T.M.I rule of copywriting - don’t let your audience get bored or distracted as you spin an enchanting story. If your text does not support the objective of the marketing piece, eliminate it. Remember, you only have 5-8 seconds.

Red pen rule of copywriting - keep your copy concise, and it will always be more compelling. Once you’ve written your content, take your red pen and wipe out at least thirty percent. The aim is to delete a considerable amount of copy; what you cut off will not include your most dynamic messages. You will be left with something that actually gets the results you need.

Using the wrong pronouns

Efficient marketing messages not only talk about the company and services or products being offered, but also speak about the audience. Therefore, it is important to note that your copy should use second person pronouns (you, your, yours) way more than first person pronouns like I, me, mine, we, or ours.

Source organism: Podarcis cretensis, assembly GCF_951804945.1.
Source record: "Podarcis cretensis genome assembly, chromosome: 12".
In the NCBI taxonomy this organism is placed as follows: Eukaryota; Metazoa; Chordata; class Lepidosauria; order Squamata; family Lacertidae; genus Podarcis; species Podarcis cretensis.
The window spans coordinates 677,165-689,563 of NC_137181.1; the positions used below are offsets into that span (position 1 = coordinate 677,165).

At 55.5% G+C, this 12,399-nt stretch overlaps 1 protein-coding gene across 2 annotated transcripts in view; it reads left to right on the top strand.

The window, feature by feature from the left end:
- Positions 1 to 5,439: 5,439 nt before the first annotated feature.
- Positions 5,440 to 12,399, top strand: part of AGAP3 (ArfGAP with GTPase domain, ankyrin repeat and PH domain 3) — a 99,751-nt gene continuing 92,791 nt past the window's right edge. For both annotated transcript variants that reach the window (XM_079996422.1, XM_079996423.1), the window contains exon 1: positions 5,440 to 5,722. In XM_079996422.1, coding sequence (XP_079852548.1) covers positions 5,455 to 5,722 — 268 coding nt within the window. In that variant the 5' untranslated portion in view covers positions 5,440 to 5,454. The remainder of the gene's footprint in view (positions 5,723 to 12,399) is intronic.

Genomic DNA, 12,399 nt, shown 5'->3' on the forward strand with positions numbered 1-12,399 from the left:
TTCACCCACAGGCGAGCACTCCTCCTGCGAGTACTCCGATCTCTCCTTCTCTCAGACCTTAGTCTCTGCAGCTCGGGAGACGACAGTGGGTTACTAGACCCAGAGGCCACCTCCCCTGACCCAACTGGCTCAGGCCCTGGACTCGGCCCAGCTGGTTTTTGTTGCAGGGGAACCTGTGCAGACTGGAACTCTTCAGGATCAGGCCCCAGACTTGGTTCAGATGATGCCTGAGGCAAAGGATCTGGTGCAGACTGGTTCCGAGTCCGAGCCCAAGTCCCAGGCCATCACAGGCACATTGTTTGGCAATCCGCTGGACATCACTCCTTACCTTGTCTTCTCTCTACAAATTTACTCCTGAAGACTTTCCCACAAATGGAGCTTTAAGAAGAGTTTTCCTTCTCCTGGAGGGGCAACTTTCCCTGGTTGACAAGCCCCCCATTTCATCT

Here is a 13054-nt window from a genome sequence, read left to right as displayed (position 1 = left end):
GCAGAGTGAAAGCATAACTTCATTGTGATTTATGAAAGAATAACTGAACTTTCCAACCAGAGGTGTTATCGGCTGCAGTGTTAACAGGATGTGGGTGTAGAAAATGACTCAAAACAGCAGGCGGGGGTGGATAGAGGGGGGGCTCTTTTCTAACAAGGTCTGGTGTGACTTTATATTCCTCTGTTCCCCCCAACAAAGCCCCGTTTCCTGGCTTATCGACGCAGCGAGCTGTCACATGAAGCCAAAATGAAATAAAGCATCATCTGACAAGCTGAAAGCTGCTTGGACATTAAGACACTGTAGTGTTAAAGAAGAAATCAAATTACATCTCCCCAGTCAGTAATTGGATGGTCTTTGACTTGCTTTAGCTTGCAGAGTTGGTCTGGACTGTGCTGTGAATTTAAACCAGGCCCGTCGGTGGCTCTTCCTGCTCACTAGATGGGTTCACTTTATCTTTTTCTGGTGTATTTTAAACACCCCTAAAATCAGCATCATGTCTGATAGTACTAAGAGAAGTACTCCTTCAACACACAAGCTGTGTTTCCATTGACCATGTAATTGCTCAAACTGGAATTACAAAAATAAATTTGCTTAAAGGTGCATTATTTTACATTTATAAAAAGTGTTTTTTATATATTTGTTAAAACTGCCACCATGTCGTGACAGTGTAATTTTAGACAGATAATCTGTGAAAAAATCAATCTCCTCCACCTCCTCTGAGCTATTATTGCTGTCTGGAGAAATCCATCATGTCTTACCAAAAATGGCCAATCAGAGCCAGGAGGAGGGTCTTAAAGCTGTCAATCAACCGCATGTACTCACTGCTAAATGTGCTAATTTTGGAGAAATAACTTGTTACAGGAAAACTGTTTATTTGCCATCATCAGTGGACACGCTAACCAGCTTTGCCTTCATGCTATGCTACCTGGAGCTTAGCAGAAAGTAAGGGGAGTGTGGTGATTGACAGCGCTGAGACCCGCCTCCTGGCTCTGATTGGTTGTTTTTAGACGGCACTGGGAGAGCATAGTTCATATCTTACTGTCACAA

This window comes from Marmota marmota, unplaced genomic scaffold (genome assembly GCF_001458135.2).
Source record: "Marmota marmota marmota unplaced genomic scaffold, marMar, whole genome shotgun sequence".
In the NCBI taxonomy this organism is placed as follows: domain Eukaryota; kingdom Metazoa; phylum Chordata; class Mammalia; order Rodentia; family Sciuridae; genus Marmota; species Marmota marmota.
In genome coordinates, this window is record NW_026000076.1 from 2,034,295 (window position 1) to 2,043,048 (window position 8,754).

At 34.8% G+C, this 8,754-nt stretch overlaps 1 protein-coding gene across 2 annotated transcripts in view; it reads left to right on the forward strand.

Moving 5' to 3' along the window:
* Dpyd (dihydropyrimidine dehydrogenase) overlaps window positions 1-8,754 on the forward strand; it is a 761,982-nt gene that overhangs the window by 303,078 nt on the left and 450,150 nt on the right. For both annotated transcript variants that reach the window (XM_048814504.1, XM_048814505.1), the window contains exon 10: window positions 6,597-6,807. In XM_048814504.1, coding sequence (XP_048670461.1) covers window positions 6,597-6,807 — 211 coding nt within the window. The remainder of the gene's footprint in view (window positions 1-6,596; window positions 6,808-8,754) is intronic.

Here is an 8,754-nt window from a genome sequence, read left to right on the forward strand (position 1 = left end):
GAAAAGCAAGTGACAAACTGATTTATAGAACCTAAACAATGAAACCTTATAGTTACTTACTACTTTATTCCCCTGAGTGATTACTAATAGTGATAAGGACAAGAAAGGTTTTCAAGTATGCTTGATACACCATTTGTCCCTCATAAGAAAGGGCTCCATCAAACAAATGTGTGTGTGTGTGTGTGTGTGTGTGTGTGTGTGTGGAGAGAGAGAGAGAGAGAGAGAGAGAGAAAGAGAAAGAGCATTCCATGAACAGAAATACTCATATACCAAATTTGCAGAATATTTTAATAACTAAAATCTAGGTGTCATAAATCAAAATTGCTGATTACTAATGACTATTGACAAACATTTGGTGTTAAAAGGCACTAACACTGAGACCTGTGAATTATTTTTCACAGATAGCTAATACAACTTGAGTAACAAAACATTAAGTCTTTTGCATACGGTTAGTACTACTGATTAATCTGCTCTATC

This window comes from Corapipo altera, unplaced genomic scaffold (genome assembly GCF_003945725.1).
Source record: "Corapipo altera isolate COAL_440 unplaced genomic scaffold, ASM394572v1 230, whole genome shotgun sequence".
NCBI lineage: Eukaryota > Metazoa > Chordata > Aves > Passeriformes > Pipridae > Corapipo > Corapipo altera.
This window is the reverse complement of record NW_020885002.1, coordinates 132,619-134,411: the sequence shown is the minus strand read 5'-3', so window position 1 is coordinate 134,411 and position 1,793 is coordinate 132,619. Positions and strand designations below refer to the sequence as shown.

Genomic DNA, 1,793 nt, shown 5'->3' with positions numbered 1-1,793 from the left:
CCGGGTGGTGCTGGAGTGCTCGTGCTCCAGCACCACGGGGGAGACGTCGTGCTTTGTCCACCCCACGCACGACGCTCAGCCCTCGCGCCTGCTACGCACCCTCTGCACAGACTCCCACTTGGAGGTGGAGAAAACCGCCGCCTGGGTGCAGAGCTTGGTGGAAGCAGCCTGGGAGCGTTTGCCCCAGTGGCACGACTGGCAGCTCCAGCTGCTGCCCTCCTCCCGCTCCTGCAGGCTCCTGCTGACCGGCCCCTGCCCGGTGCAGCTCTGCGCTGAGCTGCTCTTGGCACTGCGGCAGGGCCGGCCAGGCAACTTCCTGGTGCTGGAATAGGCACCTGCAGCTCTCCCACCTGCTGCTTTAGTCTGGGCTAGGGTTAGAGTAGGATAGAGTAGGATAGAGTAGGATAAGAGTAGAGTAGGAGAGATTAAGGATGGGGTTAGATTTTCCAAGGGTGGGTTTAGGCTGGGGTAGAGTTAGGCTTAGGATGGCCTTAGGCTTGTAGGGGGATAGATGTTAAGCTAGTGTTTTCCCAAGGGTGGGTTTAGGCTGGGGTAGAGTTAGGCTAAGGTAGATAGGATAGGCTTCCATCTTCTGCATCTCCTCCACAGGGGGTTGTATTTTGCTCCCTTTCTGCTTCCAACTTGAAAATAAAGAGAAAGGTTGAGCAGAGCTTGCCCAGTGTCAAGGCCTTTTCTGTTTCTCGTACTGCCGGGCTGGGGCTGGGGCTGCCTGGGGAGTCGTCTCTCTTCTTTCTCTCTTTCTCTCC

People are not primarily concerned with you, but how the products or services can benefit their lives. This is the cornerstone of marketing. Constantly reviewing your copy and replacing suitable pronouns will help in the long run.

Use of Jargon

Fancy words and jargon are not appropriate in ads or the marketing industry, unless you’re in a highly regulated or technical field. You will appear as if you’re trying too hard, and your audience will prefer it if the jargon is left out. It is important to understand your audience more than anything else, and write copy that speaks to them.

If your audience does not respond to it in the way you expected them to, leave it out. You wouldn’t want your audience to cringe when they read or hear your messages. Think about whether those words truly enhance the copy and make it more meaningful. Ask yourself whether they interrupt the listener. These points will help you decide if they are required or not.

Use of passive verbs

The purpose of investing in an ad or marketing piece is that you want it to stir some kind of action from the audience. Making simple mistakes like using a passive voice instead of an active one could have negative effects on the results.

If you want to elicit an active response from the audience, you ought to use an active voice in the first place. Reading through your sentences and re-structuring them helps solve the problem. By adding a sense of urgency to your calls to action, you can boost results higher. Don’t suggest an action, but demand it – and do it now!